A Slow Start to Rainy Season
Guinea has seen extremely “dry” rainy seasons for the last two years. By June, the end of an intense, extended dry season, wells and rivers had run dry. Less rain affected everything from vegetation to the hydroelectric dam. Less electricity meant fewer working hours for laborers and ineffective refrigeration which negatively impacted homes and small businesses. Our town’s water source became exceedingly low and municipally supplied water became infrequent and dirty. We had to be cautious of our own well water usage so it wouldn’t dip below the pump line.
Colleagues tried drilling a well at our mountain prayer retreat. They drilled 110 meters without hitting water so they moved the rig to another location on the property and tried again the next day. A second, 110 meter well hit nothing but rock. It cost about $4000 dollars to sink these dry boreholes. Since hiring local laborers was unsuccessful, and bringing in a foreign corporation to dig a single well costs about $12,000, we will go without water at this location.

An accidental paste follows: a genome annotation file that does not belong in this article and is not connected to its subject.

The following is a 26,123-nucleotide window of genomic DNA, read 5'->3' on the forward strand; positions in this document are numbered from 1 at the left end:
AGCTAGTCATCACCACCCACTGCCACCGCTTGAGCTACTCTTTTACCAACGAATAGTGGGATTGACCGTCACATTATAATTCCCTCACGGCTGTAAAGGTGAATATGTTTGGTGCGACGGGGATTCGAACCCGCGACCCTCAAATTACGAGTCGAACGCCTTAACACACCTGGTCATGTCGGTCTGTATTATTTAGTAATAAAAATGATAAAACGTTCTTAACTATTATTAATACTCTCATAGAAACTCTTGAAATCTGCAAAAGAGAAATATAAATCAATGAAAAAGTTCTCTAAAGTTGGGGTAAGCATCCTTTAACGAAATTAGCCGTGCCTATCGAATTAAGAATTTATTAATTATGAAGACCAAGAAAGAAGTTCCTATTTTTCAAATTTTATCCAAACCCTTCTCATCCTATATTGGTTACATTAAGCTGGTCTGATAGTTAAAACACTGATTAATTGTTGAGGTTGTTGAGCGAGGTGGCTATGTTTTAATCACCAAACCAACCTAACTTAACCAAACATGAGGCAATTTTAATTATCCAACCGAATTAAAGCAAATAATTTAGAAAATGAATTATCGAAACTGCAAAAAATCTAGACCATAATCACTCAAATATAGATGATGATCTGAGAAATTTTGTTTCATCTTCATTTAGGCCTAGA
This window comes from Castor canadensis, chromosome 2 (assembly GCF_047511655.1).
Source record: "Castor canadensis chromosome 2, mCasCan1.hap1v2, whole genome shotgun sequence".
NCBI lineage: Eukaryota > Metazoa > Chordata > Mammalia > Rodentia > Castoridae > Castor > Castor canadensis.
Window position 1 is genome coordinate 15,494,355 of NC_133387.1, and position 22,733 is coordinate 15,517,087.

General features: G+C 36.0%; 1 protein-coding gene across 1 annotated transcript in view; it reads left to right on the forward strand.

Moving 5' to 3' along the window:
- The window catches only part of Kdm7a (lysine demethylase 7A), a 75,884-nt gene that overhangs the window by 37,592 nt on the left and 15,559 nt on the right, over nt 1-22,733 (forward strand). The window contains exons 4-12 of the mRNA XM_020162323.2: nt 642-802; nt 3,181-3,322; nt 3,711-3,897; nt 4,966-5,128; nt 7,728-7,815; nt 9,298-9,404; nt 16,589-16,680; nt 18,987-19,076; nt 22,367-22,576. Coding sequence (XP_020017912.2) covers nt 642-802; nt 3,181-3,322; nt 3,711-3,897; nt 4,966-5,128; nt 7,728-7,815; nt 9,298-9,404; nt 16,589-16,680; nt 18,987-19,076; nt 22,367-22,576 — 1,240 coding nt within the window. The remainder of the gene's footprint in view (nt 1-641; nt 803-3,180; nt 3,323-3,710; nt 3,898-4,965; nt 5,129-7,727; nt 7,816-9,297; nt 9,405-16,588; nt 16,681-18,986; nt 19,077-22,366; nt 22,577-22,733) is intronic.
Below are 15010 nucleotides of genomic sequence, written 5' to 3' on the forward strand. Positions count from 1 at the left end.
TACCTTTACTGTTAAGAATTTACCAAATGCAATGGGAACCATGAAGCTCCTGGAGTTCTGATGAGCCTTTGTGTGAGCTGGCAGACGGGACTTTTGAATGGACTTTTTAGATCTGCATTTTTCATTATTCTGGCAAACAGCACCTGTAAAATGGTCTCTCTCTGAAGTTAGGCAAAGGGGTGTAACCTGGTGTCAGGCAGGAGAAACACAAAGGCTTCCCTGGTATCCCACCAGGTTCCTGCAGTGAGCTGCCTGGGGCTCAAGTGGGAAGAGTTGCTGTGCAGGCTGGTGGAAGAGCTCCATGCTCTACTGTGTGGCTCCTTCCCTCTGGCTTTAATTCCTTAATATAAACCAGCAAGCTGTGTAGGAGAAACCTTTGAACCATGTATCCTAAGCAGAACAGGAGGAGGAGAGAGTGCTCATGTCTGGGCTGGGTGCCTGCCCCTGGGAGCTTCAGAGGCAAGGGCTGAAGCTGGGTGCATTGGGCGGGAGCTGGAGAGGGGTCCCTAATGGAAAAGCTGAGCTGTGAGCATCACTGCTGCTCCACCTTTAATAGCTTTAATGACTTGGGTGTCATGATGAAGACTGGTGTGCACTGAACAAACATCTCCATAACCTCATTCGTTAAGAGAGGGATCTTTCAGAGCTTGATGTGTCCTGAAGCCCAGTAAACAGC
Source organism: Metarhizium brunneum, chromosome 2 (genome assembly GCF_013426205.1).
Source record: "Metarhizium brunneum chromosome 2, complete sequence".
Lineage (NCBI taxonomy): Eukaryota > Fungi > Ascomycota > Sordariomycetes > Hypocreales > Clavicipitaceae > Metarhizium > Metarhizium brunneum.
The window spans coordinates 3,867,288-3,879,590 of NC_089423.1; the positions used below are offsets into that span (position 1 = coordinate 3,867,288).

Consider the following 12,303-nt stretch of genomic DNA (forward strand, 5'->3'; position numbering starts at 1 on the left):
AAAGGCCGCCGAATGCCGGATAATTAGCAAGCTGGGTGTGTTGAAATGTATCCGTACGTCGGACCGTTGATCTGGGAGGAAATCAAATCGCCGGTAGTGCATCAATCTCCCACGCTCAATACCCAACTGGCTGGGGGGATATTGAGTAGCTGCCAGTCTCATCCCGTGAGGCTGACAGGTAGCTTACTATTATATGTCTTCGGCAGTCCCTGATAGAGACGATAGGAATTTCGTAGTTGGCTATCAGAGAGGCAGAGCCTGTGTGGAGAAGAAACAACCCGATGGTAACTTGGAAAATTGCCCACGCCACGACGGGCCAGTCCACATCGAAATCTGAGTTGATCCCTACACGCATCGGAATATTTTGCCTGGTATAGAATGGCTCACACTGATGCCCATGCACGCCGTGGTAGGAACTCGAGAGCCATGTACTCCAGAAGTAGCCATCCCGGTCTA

A colleague has speculated that, in addition to lower annual rainfall, one reason we’re experiencing dry wells is due to improperly dug deep wells. These forages, dug to depths of more than 350 feet, when drilled improperly, can drain the upper water table into the lower water table, he theorizes. I also think that communities are digging more wells and the level of the water table is dropping correspondingly.
“Yet he has not left himself without testimony: He has shown kindness by giving you rain from heaven and crops in their seasons; he provides you with plenty of food and fills your hearts with joy.” Acts 14:17